Many shoppers, especially those using EnergySage, receive all of their initial solar quotes online before ever having a company visit their property. Occasionally, we hear back from customers about instances where they received an original, online quote for one price and, after a site visit from the installation company, the price increased. What happened?
Fortunately, because today’s solar design tools are fairly advanced, most online solar quotes are very accurate, meaning the majority of shoppers don’t experience this particular pain point. However, if you hear back from an installer that they have to increase the price after seeing your site in-person, it may be due to one of the following reasons.
1. Electrical panel upgrade
Your electrical panel is responsible for distributing electricity from your solar panel system through various circuits in your home. The majority of people, especially those with newer homes, don’t require any sort of breaker box/electrical panel upgrade prior to a solar installation. However, if you have an especially old electrical panel, or if the amperage is too low to accommodate the electricity produced by your solar panel system, you may see the cost of upgrading this included in your updated quote.
The cost of upgrading or replacing an electrical panel can vary depending on the size: swapping to a larger panel (400 amps) will cost more than a smaller one (100 amps). Generally speaking, most homes and residential solar panel systems require a 200 amp panel, at a maximum. This replacement typically costs between $1,000 to $3,000. However, if you’re installing a smaller solar panel system and are swapping a 150 amp breaker box in a like-for-like replacement, you won’t need to pay as much.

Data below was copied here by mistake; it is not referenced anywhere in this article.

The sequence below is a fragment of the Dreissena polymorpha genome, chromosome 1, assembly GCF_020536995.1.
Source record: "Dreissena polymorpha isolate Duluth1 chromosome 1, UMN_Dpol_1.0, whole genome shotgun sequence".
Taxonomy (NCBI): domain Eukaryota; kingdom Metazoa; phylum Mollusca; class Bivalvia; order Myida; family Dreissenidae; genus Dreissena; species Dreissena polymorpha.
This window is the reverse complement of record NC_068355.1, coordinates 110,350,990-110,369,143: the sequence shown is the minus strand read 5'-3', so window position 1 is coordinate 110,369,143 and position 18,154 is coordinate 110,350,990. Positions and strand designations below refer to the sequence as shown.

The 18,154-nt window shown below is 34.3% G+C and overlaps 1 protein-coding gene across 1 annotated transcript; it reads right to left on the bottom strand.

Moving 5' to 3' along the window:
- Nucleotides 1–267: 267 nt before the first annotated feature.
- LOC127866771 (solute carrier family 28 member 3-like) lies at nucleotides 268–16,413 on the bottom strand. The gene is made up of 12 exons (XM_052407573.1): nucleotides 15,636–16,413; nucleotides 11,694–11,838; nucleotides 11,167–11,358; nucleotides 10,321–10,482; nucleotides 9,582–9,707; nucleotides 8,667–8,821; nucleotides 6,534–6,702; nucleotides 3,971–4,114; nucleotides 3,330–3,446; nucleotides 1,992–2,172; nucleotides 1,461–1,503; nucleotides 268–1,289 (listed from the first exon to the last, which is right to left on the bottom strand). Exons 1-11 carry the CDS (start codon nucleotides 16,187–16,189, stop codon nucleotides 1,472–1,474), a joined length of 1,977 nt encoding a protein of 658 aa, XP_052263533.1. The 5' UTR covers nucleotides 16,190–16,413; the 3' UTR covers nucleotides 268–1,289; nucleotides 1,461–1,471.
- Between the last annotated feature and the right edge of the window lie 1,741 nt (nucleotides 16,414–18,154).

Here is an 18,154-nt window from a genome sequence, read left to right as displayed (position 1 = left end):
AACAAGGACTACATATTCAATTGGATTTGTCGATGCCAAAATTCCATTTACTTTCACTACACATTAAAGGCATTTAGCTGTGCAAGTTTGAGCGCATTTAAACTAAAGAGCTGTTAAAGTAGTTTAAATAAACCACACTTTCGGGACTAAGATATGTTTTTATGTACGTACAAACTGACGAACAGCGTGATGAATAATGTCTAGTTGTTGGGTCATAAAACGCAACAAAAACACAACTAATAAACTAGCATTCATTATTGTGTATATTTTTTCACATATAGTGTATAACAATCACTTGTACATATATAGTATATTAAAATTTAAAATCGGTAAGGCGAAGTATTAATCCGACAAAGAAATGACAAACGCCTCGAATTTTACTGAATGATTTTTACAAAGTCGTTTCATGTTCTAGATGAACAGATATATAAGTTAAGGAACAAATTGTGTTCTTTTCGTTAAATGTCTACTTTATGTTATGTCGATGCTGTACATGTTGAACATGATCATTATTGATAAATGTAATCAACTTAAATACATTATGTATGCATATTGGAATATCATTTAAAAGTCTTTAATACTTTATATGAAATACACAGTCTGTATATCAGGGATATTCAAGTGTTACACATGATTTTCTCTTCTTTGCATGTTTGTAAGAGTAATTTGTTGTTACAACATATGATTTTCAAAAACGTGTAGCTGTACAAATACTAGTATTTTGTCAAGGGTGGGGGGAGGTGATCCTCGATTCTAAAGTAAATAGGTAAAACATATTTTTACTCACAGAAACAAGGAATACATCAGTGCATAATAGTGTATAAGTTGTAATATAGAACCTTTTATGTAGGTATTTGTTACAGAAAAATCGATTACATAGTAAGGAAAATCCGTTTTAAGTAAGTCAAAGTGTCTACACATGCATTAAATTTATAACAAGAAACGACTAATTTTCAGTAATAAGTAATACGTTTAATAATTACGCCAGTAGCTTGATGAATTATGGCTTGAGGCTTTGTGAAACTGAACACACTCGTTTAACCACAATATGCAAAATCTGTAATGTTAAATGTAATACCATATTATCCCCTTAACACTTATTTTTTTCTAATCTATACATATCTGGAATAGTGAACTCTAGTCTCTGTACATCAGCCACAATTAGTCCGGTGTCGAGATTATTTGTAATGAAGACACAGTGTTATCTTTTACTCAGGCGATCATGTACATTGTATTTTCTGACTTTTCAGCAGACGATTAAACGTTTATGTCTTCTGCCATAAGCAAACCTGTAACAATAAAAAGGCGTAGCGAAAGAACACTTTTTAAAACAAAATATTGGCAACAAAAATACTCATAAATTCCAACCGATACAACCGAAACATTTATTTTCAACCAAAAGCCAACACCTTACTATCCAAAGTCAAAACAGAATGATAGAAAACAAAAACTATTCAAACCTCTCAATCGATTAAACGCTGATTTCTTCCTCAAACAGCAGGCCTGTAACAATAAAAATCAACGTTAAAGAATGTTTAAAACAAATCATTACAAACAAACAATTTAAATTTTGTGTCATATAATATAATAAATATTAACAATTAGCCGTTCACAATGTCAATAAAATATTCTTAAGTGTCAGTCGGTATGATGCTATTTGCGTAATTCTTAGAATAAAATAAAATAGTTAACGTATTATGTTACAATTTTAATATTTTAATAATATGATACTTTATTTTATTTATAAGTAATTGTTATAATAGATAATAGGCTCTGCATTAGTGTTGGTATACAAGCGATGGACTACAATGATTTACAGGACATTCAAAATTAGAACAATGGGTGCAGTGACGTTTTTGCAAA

That said, if you’re considering inviting an installer out to your property and want to know ahead of time whether or not you may need a new breaker box, consider taking a picture of your current panel and sending it to your potential installer: experienced solar installers will be able to tell just from a picture and a few details whether they’ll need to upgrade your panel prior to installation.
Considering a solar battery?
If you’re planning on installing a solar battery, expect your quote to include costs for installing a critical load panel: this is necessary for the addition of any storage system.
2. Roof repairs or replacement
Your solar panel system will last for 30+ years, so you want to make sure your roof will also last this long without requiring any repairs or replacement (so that you can avoid the cost of removing and re-installing your solar equipment).
Upon a site visit, your potential solar installer has the opportunity to look at your roof in-person and, when doing so, they may notice some issues that need to be resolved before they are comfortable putting panels on top of it. This can include signs of aging or structural issues that need reinforcement prior to adding the extra weight of solar panels to your roof.